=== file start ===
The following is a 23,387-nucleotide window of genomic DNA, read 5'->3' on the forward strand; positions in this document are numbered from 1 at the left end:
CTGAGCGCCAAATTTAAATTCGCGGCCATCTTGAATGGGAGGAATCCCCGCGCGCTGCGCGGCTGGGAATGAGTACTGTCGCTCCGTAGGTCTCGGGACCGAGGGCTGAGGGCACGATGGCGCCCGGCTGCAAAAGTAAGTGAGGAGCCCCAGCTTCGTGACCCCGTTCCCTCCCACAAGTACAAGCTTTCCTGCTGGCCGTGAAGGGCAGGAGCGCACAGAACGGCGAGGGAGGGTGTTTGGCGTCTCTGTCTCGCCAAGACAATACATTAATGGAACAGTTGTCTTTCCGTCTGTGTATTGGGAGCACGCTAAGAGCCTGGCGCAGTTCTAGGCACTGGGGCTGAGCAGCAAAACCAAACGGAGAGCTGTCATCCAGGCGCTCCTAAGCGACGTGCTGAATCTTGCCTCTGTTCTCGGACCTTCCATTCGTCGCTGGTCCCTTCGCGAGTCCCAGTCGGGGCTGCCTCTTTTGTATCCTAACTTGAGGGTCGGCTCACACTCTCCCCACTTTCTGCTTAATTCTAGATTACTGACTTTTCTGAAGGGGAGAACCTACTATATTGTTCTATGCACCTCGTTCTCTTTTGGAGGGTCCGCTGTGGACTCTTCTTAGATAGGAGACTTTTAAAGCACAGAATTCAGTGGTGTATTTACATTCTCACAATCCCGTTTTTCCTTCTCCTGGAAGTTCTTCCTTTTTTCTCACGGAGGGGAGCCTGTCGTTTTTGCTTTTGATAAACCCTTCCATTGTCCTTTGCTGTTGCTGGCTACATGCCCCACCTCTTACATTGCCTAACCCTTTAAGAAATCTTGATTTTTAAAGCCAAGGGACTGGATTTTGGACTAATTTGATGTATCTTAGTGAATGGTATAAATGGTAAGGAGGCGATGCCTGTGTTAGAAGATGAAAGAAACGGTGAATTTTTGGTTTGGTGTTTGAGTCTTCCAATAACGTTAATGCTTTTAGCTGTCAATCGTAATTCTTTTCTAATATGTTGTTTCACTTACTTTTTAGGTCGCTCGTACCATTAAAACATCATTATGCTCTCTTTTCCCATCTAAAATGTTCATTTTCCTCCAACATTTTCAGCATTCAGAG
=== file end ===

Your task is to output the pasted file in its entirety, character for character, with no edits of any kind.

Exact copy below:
The following is a 23,387-nucleotide window of genomic DNA, read 5'->3' on the forward strand; positions in this document are numbered from 1 at the left end:
CTGAGCGCCAAATTTAAATTCGCGGCCATCTTGAATGGGAGGAATCCCCGCGCGCTGCGCGGCTGGGAATGAGTACTGTCGCTCCGTAGGTCTCGGGACCGAGGGCTGAGGGCACGATGGCGCCCGGCTGCAAAAGTAAGTGAGGAGCCCCAGCTTCGTGACCCCGTTCCCTCCCACAAGTACAAGCTTTCCTGCTGGCCGTGAAGGGCAGGAGCGCACAGAACGGCGAGGGAGGGTGTTTGGCGTCTCTGTCTCGCCAAGACAATACATTAATGGAACAGTTGTCTTTCCGTCTGTGTATTGGGAGCACGCTAAGAGCCTGGCGCAGTTCTAGGCACTGGGGCTGAGCAGCAAAACCAAACGGAGAGCTGTCATCCAGGCGCTCCTAAGCGACGTGCTGAATCTTGCCTCTGTTCTCGGACCTTCCATTCGTCGCTGGTCCCTTCGCGAGTCCCAGTCGGGGCTGCCTCTTTTGTATCCTAACTTGAGGGTCGGCTCACACTCTCCCCACTTTCTGCTTAATTCTAGATTACTGACTTTTCTGAAGGGGAGAACCTACTATATTGTTCTATGCACCTCGTTCTCTTTTGGAGGGTCCGCTGTGGACTCTTCTTAGATAGGAGACTTTTAAAGCACAGAATTCAGTGGTGTATTTACATTCTCACAATCCCGTTTTTCCTTCTCCTGGAAGTTCTTCCTTTTTTCTCACGGAGGGGAGCCTGTCGTTTTTGCTTTTGATAAACCCTTCCATTGTCCTTTGCTGTTGCTGGCTACATGCCCCACCTCTTACATTGCCTAACCCTTTAAGAAATCTTGATTTTTAAAGCCAAGGGACTGGATTTTGGACTAATTTGATGTATCTTAGTGAATGGTATAAATGGTAAGGAGGCGATGCCTGTGTTAGAAGATGAAAGAAACGGTGAATTTTTGGTTTGGTGTTTGAGTCTTCCAATAACGTTAATGCTTTTAGCTGTCAATCGTAATTCTTTTCTAATATGTTGTTTCACTTACTTTTTAGGTCGCTCGTACCATTAAAACATCATTATGCTCTCTTTTCCCATCTAAAATGTTCATTTTCCTCCAACATTTTCAGCATTCAGAG